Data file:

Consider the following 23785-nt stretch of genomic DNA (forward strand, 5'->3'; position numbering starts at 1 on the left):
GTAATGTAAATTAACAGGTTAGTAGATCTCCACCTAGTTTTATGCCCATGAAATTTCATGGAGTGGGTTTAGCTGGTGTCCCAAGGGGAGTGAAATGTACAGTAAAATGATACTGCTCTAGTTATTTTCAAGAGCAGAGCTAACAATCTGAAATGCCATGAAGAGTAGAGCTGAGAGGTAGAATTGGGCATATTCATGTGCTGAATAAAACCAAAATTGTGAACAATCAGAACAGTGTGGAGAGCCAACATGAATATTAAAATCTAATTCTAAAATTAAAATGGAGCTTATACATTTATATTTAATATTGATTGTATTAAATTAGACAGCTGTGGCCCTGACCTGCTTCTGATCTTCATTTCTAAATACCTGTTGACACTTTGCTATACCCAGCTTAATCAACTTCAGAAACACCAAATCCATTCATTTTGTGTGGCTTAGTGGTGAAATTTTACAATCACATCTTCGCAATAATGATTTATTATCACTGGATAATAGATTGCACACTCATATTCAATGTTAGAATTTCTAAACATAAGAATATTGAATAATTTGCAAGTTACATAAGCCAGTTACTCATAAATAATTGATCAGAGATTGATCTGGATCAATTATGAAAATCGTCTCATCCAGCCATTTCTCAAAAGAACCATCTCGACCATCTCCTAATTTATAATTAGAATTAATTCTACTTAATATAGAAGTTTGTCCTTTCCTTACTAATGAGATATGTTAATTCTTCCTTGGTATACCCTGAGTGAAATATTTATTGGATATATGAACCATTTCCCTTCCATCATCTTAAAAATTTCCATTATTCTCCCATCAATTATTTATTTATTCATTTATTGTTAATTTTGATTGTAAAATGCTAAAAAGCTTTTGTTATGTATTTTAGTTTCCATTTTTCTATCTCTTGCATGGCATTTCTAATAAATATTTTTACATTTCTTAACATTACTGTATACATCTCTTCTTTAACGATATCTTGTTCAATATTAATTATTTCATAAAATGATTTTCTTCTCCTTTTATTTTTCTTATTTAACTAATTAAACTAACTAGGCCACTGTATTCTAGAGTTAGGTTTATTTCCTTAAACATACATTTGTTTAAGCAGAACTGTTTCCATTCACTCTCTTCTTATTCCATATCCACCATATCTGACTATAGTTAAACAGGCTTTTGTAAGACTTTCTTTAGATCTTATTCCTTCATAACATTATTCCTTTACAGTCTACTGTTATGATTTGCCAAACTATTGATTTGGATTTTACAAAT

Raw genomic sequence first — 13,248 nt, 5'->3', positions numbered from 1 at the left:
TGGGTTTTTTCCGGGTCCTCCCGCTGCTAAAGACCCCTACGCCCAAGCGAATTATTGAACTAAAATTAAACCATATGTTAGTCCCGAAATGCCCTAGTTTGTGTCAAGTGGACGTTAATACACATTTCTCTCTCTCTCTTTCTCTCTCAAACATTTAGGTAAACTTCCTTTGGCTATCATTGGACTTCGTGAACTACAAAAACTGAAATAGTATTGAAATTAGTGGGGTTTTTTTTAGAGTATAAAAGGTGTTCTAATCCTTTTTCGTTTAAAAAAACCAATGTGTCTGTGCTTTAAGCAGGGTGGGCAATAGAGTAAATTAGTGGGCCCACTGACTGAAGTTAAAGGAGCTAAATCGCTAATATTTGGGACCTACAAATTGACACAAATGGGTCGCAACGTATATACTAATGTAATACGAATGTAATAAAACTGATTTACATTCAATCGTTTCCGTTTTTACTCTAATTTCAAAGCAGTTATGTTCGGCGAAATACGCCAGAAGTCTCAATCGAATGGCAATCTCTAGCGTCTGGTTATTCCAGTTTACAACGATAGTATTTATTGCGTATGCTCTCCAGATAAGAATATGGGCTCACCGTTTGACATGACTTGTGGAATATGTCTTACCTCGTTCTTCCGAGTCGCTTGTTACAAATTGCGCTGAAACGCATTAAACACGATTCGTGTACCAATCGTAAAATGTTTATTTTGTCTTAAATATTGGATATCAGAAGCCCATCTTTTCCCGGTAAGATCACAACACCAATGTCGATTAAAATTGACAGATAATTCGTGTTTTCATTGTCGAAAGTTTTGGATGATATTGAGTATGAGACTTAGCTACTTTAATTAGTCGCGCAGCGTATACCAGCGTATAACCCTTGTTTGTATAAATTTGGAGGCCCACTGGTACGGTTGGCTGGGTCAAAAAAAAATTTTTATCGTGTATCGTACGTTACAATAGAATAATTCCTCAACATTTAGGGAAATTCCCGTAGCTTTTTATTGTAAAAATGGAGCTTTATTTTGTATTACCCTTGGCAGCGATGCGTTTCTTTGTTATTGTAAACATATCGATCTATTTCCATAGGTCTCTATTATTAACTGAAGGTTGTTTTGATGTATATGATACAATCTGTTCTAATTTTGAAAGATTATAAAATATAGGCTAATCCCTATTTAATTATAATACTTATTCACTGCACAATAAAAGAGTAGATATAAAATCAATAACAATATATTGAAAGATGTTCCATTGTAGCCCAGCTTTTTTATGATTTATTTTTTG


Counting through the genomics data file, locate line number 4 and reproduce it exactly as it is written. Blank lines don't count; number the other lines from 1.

TGGGTTTTTTCCGGGTCCTCCCGCTGCTAAAGACCCCTACGCCCAAGCGAATTATTGAACTAAAATTAAACCATATGTTAGTCCCGAAATGCCCTAGTTTGTGTCAAGTGGACGTTAATACACATTTCTCTCTCTCTCTTTCTCTCTCAAACATTTAGGTAAACTTCCTTTGGCTATCATTGGACTTCGTGAACTACAAAAACTGAAATAGTATTGAAATTAGTGGGGTTTTTTTTAGAGTATAAAAGGTGTTCTAATCCTTTTTCGTTTAAAAAAACCAATGTGTCTGTGCTTTAAGCAGGGTGGGCAATAGAGTAAATTAGTGGGCCCACTGACTGAAGTTAAAGGAGCTAAATCGCTAATATTTGGGACCTACAAATTGACACAAATGGGTCGCAACGTATATACTAATGTAATACGAATGTAATAAAACTGATTTACATTCAATCGTTTCCGTTTTTACTCTAATTTCAAAGCAGTTATGTTCGGCGAAATACGCCAGAAGTCTCAATCGAATGGCAATCTCTAGCGTCTGGTTATTCCAGTTTACAACGATAGTATTTATTGCGTATGCTCTCCAGATAAGAATATGGGCTCACCGTTTGACATGACTTGTGGAATATGTCTTACCTCGTTCTTCCGAGTCGCTTGTTACAAATTGCGCTGAAACGCATTAAACACGATTCGTGTACCAATCGTAAAATGTTTATTTTGTCTTAAATATTGGATATCAGAAGCCCATCTTTTCCCGGTAAGATCACAACACCAATGTCGATTAAAATTGACAGATAATTCGTGTTTTCATTGTCGAAAGTTTTGGATGATATTGAGTATGAGACTTAGCTACTTTAATTAGTCGCGCAGCGTATACCAGCGTATAACCCTTGTTTGTATAAATTTGGAGGCCCACTGGTACGGTTGGCTGGGTCAAAAAAAAATTTTTATCGTGTATCGTACGTTACAATAGAATAATTCCTCAACATTTAGGGAAATTCCCGTAGCTTTTTATTGTAAAAATGGAGCTTTATTTTGTATTACCCTTGGCAGCGATGCGTTTCTTTGTTATTGTAAACATATCGATCTATTTCCATAGGTCTCTATTATTAACTGAAGGTTGTTTTGATGTATATGATACAATCTGTTCTAATTTTGAAAGATTATAAAATATAGGCTAATCCCTATTTAATTATAATACTTATTCACTGCACAATAAAAGAGTAGATATAAAATCAATAACAATATATTGAAAGATGTTCCATTGTAGCCCAGCTTTTTTATGATTTATTTTTTG